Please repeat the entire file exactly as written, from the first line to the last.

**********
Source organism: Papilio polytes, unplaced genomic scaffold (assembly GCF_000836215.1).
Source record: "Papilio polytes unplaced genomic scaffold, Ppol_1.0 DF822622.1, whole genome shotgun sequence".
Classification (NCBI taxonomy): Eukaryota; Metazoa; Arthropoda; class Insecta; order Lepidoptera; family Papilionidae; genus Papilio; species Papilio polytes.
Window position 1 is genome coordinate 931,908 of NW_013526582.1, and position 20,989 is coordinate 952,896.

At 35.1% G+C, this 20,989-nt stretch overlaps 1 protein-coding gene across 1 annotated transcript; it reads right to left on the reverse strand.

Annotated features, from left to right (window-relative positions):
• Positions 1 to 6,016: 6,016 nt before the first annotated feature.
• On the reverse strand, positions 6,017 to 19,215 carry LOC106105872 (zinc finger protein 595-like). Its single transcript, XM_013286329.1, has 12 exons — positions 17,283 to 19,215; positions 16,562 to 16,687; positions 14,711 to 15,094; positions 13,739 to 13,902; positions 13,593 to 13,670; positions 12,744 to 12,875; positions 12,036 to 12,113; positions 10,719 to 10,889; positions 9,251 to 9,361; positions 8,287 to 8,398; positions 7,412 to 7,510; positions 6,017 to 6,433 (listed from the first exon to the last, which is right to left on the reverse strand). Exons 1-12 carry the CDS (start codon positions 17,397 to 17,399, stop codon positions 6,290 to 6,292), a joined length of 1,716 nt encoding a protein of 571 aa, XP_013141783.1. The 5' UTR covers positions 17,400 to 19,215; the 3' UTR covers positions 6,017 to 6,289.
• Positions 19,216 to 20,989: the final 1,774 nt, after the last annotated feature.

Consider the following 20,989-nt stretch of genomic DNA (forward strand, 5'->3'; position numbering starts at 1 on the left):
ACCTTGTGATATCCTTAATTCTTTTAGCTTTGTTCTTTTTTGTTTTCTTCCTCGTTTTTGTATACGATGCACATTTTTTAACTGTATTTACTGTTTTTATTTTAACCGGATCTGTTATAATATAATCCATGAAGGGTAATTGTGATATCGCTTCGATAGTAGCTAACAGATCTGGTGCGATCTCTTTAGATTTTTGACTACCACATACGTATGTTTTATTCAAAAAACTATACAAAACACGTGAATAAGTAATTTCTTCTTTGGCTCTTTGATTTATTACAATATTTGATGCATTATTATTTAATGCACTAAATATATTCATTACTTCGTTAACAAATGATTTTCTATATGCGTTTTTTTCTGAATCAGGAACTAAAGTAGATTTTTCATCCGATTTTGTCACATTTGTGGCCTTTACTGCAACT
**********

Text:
Source organism: Papilio polytes, unplaced genomic scaffold (assembly GCF_000836215.1).
Source record: "Papilio polytes unplaced genomic scaffold, Ppol_1.0 DF822622.1, whole genome shotgun sequence".
Classification (NCBI taxonomy): Eukaryota; Metazoa; Arthropoda; class Insecta; order Lepidoptera; family Papilionidae; genus Papilio; species Papilio polytes.
Window position 1 is genome coordinate 931,908 of NW_013526582.1, and position 20,989 is coordinate 952,896.

At 35.1% G+C, this 20,989-nt stretch overlaps 1 protein-coding gene across 1 annotated transcript; it reads right to left on the reverse strand.

Annotated features, from left to right (window-relative positions):
• Positions 1 to 6,016: 6,016 nt before the first annotated feature.
• On the reverse strand, positions 6,017 to 19,215 carry LOC106105872 (zinc finger protein 595-like). Its single transcript, XM_013286329.1, has 12 exons — positions 17,283 to 19,215; positions 16,562 to 16,687; positions 14,711 to 15,094; positions 13,739 to 13,902; positions 13,593 to 13,670; positions 12,744 to 12,875; positions 12,036 to 12,113; positions 10,719 to 10,889; positions 9,251 to 9,361; positions 8,287 to 8,398; positions 7,412 to 7,510; positions 6,017 to 6,433 (listed from the first exon to the last, which is right to left on the reverse strand). Exons 1-12 carry the CDS (start codon positions 17,397 to 17,399, stop codon positions 6,290 to 6,292), a joined length of 1,716 nt encoding a protein of 571 aa, XP_013141783.1. The 5' UTR covers positions 17,400 to 19,215; the 3' UTR covers positions 6,017 to 6,289.
• Positions 19,216 to 20,989: the final 1,774 nt, after the last annotated feature.

Consider the following 20,989-nt stretch of genomic DNA (forward strand, 5'->3'; position numbering starts at 1 on the left):
ACCTTGTGATATCCTTAATTCTTTTAGCTTTGTTCTTTTTTGTTTTCTTCCTCGTTTTTGTATACGATGCACATTTTTTAACTGTATTTACTGTTTTTATTTTAACCGGATCTGTTATAATATAATCCATGAAGGGTAATTGTGATATCGCTTCGATAGTAGCTAACAGATCTGGTGCGATCTCTTTAGATTTTTGACTACCACATACGTATGTTTTATTCAAAAAACTATACAAAACACGTGAATAAGTAATTTCTTCTTTGGCTCTTTGATTTATTACAATATTTGATGCATTATTATTTAATGCACTAAATATATTCATTACTTCGTTAACAAATGATTTTCTATATGCGTTTTTTTCTGAATCAGGAACTAAAGTAGATTTTTCATCCGATTTTGTCACATTTGTGGCCTTTACTGCAACT